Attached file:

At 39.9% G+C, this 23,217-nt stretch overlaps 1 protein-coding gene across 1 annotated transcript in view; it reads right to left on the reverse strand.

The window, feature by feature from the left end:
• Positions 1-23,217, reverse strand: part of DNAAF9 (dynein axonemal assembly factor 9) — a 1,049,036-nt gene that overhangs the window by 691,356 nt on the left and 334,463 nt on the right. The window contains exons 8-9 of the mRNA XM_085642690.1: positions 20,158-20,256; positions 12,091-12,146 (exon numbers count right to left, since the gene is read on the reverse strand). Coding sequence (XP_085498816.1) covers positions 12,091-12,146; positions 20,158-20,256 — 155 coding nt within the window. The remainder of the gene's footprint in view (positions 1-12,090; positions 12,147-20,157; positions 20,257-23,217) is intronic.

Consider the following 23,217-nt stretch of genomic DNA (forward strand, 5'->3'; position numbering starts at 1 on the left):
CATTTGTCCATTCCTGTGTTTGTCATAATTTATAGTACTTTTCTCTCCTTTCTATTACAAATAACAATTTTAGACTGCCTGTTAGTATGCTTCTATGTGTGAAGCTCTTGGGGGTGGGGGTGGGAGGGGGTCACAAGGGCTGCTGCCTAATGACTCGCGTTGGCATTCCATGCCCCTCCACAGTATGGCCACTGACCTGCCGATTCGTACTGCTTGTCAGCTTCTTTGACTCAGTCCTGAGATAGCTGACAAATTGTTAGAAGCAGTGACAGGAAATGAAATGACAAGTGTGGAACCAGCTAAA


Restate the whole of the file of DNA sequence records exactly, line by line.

At 39.9% G+C, this 23,217-nt stretch overlaps 1 protein-coding gene across 1 annotated transcript in view; it reads right to left on the reverse strand.

The window, feature by feature from the left end:
• Positions 1-23,217, reverse strand: part of DNAAF9 (dynein axonemal assembly factor 9) — a 1,049,036-nt gene that overhangs the window by 691,356 nt on the left and 334,463 nt on the right. The window contains exons 8-9 of the mRNA XM_085642690.1: positions 20,158-20,256; positions 12,091-12,146 (exon numbers count right to left, since the gene is read on the reverse strand). Coding sequence (XP_085498816.1) covers positions 12,091-12,146; positions 20,158-20,256 — 155 coding nt within the window. The remainder of the gene's footprint in view (positions 1-12,090; positions 12,147-20,157; positions 20,257-23,217) is intronic.

Consider the following 23,217-nt stretch of genomic DNA (forward strand, 5'->3'; position numbering starts at 1 on the left):
CATTTGTCCATTCCTGTGTTTGTCATAATTTATAGTACTTTTCTCTCCTTTCTATTACAAATAACAATTTTAGACTGCCTGTTAGTATGCTTCTATGTGTGAAGCTCTTGGGGGTGGGGGTGGGAGGGGGTCACAAGGGCTGCTGCCTAATGACTCGCGTTGGCATTCCATGCCCCTCCACAGTATGGCCACTGACCTGCCGATTCGTACTGCTTGTCAGCTTCTTTGACTCAGTCCTGAGATAGCTGACAAATTGTTAGAAGCAGTGACAGGAAATGAAATGACAAGTGTGGAACCAGCTAAA